Now, whether or not one happens to agree with either of these initiatives, we should all get pissed-off at any government person, or agency, that shows such contempt for legal processes. If government officials flout the laws resulting from these processes, if the legal system processes become the toys of prosecutors, we are all in heap big trouble.

If we are to live under the “rule of law,” as opposed to the “rule of men,” then we need to understand what that means, and demand it. I admit that this problem is neither new, nor particularly exciting, but it is very, very, important. It is no longer a problem peculiar to Washington, or even a problem peculiar to Phoenix, it is a problem that stretches from federal prosecutors to city staff.

The War on Prop. 207

In Kelo vs. City of New London, the Supreme Court dealt a huge blow to property rights. A horrified citizenry affected remedies at the state level. In Arizona, the governor vetoed the remedial legislation. Undeterred, a ballot proposition, number 207, made it to the ballot, and was passed overwhelmingly with sixty five per cent of the vote.

Arizona may be an example of the new front in the war for property rights.

Last November a property rights initiative, Prop 207, was passed by an overwhelming sixty-five per cent of the Arizona citizenry. After being betrayed by the courts, then thwarted by a Napolitano veto of corrective legislation, the people took direct action through the initiative process. This is right, fitting, and proper. Remember, it was not an opinion poll. Prop 207 is the law.

Now, no one expects the cities and counties of Arizona to be happy about it. After all, they did spend millions of dollars in taxpayer funds to defeat it. Yet, the less cynical among us might expect that, since it is the law, and the citizens overwhelmingly support it, they might start thinking about how they will comply. The rest of us wondered how the local governments would get around it. Citizens (as opposed to subjects) are truly a thorn in the paw of the government bureaucracy beast.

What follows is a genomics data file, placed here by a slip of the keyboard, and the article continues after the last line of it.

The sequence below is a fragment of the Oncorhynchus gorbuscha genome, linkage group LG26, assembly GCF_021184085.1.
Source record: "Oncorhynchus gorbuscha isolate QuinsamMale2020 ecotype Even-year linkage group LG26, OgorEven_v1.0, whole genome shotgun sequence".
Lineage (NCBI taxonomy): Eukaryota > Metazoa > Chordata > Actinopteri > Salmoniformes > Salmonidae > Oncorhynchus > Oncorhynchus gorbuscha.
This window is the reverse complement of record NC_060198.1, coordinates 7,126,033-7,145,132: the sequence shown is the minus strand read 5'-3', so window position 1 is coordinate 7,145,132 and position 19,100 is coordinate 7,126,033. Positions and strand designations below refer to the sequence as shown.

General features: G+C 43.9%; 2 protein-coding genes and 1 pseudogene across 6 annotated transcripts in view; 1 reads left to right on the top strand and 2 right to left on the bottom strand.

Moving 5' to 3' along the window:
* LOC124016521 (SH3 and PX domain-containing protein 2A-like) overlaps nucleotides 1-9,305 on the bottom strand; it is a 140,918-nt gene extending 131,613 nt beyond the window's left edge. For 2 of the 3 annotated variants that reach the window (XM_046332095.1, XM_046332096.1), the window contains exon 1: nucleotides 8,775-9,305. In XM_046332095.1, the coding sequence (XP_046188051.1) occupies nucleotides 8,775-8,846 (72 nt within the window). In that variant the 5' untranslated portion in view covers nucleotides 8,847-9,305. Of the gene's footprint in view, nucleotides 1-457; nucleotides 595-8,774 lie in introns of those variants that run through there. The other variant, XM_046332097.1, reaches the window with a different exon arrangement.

Well, in mere months, the rest of us have our answer. Many Arizona cities now require property owners to surrender their Prop. 207 rights in order to receive zoning changes and other land use permits. They are required to sign a waiver to that affect.

This little gem of an idea came from the League of Arizona Cities and Towns, a lobbying organization representing ninety local governments, and paid in tax dollars. Now, the notion that cities need to hire lobbyists with tax money to promote their interests (as opposed to those of their constituents) is an argument for another day, though I do believe that if these cities were as enthusiastic about the interests of their constituents as they are of their own, the State of Arizona would be a better place.

Apache Junction requires these waivers for all land use transactions, and the cities of Gilbert and Chandler require them for all zoning requests. With its City Council’s recent lurch to the left, will Tucson be far behind?

Some may scoff and say, “C’mon, everyone knows that you can’t sign away rights. Those waivers are not legal under the State or Federal Constitution, and will not survive the first court challenge.” Oh yeah? What court? Remember, the highest appellate court in the land said that the City of New London’s seizing of Mrs. Kelo’s home and giving it to the Pfizer Corporation was a “public use.” That decision, by the members of the Supreme Court, is the court equivalent of the cities’ waivers.

With Governor Napolitano (also known as “JANET”) keeping the pantywaist legislators in check, there is no branch of government left to whom we may turn. That’s right, there is no knight who will ride in on a white horse and slay the beast. We have to do this, fight for the rule of law, and our rights. It has always been that way.

How, you may ask, do we “fight” the evildoers? Try these: Set up a web site where people can pledge to deny support, financial or other forms, to any elected official who allows this lawlessness in his city. Promise a serious primary challenge to any elected official who allows this lawlessness. Generate a list of such officials, and pledge support to their opponents. Ask all candidates for elected office to sign a pledge to seek compliance with ARS 12-1131 (Prop. 207), broadcast the names of those who refuse.

These are just a few ideas. There are many political operatives out there who can conjure up tactics far more juicy than these. Bureaucrats are not the only ones who can play hardball.